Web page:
U.S. Customs and Border Protection (CBP) officers assigned to the Los Angeles International Airport (LAX) Air Centralized Examination Station (Air-CES), in coordination with Import Specialists assigned to the Consumer Products & Mass Merchandising Center of Excellence and Expertise, seized 41 watches bearing counterfeit luxury trademarks. If genuine, the seized watches would have had an estimated manufacturer’s suggested retail price (MSRP) of $1,294,500.
The watches arrived in individual packages via air cargo from China to destinations across the United States, and were discovered during a period of five weeks, from April 12 to May 22. In an attempt to evade detection by CBP officials, the watches were misdeclared as “Bracelet,” “Belt,” “Decoration,” “Watch Box,” and “Wall Clock.”
The Consumer Products & Mass Merchandising Center confirmed that the watches infringed the following registered trademarks that had been recorded for border enforcement through CBP’s e-Recordation program: Rolex (37 pieces), Luminor Panerai (1 piece), Patek Philippe (1 piece), Audemars Piguet (1 piece), and Omega (1 piece).
“There are thousands of private sellers, collectors, and other non-legitimate sources offering luxury watches on e-commerce platforms making it extremely difficult for consumers to spot these fakes,” said Carlos C. Martel, CBP Director of Field Operations in Los Angeles. “Consumers should know that buying fake watches is never a good idea, don’t waste your money.”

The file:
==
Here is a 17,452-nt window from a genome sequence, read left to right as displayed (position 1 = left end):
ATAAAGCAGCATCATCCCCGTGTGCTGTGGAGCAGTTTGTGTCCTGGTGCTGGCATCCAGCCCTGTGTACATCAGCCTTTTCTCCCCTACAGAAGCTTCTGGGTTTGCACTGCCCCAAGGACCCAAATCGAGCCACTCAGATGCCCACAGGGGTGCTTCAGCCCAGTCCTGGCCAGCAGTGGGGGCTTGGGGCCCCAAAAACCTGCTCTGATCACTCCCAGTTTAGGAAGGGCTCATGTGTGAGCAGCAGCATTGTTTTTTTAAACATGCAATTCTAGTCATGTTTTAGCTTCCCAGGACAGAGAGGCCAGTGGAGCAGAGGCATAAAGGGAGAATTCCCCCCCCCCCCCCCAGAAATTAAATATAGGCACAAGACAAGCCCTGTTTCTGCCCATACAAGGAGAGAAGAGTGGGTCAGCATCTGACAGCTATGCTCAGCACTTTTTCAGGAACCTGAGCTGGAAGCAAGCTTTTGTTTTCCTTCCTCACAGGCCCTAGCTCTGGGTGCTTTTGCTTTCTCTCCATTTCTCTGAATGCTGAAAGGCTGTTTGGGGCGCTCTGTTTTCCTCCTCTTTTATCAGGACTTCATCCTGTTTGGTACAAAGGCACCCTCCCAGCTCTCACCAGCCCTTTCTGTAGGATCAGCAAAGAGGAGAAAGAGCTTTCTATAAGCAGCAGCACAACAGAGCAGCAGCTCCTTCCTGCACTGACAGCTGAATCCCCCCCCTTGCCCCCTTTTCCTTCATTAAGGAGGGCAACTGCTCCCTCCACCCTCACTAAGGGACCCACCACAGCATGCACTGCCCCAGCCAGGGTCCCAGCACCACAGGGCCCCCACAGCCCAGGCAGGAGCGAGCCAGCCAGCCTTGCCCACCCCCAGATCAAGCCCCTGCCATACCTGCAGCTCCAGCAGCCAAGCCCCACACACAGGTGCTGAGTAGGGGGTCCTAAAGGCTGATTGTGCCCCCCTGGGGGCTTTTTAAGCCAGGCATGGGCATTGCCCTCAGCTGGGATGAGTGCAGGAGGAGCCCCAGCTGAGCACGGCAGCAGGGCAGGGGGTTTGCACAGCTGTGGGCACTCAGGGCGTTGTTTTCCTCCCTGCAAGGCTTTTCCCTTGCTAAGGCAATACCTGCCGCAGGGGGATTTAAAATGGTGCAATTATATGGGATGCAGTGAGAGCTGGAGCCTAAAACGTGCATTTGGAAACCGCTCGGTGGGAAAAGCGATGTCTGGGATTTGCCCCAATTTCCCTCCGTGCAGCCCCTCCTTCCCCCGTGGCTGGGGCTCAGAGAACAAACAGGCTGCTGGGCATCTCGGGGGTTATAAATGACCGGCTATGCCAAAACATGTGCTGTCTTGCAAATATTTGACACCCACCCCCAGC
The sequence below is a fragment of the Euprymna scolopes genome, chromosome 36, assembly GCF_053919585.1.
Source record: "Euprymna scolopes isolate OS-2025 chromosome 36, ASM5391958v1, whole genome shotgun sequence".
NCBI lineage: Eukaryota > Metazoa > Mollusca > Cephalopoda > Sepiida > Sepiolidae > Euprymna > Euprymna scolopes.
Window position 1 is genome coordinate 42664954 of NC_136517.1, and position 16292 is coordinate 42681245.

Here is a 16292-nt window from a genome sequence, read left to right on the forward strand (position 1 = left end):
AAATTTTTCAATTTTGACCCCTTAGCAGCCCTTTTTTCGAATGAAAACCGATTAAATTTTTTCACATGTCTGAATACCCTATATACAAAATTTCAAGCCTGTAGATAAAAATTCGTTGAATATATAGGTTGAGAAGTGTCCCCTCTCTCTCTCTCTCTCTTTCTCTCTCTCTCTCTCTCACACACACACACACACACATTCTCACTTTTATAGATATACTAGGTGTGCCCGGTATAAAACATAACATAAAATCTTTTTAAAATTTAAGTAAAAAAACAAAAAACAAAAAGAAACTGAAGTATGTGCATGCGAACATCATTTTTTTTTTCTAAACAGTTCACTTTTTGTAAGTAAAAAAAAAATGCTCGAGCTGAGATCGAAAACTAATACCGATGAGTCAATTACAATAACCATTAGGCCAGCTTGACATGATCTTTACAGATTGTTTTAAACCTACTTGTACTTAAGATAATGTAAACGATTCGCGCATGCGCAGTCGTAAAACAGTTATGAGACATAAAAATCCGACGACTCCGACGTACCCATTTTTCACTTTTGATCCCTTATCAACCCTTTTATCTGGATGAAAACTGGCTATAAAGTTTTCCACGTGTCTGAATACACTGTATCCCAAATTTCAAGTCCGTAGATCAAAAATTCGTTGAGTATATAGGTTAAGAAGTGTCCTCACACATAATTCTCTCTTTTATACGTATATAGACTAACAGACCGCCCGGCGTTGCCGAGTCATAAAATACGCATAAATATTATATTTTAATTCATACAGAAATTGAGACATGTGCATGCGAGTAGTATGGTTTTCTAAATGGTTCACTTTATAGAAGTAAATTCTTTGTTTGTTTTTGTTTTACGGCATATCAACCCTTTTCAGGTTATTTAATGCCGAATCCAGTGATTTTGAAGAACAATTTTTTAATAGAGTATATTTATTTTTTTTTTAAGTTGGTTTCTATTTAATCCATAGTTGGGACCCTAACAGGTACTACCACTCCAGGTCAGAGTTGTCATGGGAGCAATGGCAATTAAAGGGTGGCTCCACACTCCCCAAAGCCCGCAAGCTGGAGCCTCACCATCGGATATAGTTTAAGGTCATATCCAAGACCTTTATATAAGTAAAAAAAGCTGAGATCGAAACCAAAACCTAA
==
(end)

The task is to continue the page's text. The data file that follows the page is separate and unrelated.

Counterfeit watches are made with cheap metals that could cause skin allergic reactions and will likely break as they lack the craftsmanship and quality of the real ones. In addition, buying counterfeit watches on illegitimate websites could expose consumers to internet security risks, from malware or ransomware to compromising your personal data and financial information shared during the purchase.
“The bottom line is that importing, selling and buying counterfeit goods is illegal,” said Cheryl Davies, CBP Port Director of the Los Angeles International Airport. “While it may seem innocent, the money you spend on counterfeit products often funds criminal activity, from forced labor, human and drug trafficking, to violent crime.”
Nationwide in fiscal year (FY) 2022, CBP seized nearly 21,000 shipments containing 25 million individual goods that violated intellectual property rights. The total estimated MSRP value of the seized goods, had they been genuine, was nearly $3 billion.
Watches/Jewelry were the top products seized in terms of total MSRP value with seizures valued at over $1.14 billion, representing 38.49% of the total.
CBP has established an educational initiative at U.S. airports and online to raise consumer awareness and conscientiousness about the consequences and dangers that are often associated with the purchase of counterfeit and pirated goods. Information about the Truth Behind Counterfeits public awareness campaign is available at www.cbp.gov/fakegoodsrealdangers.
If you have any suspicion of or information regarding suspected fraud or illegal trade activity, please report the trade violation to e-Allegations Online Trade Violation Reporting. System or by calling 1-800-BE-ALERT.
Report intellectual property rights (IPR) violations to the National Intellectual Property Rights Coordination Center at https://www.iprcenter.gov/referral/ or by telephone at 1-866-IPR-2060.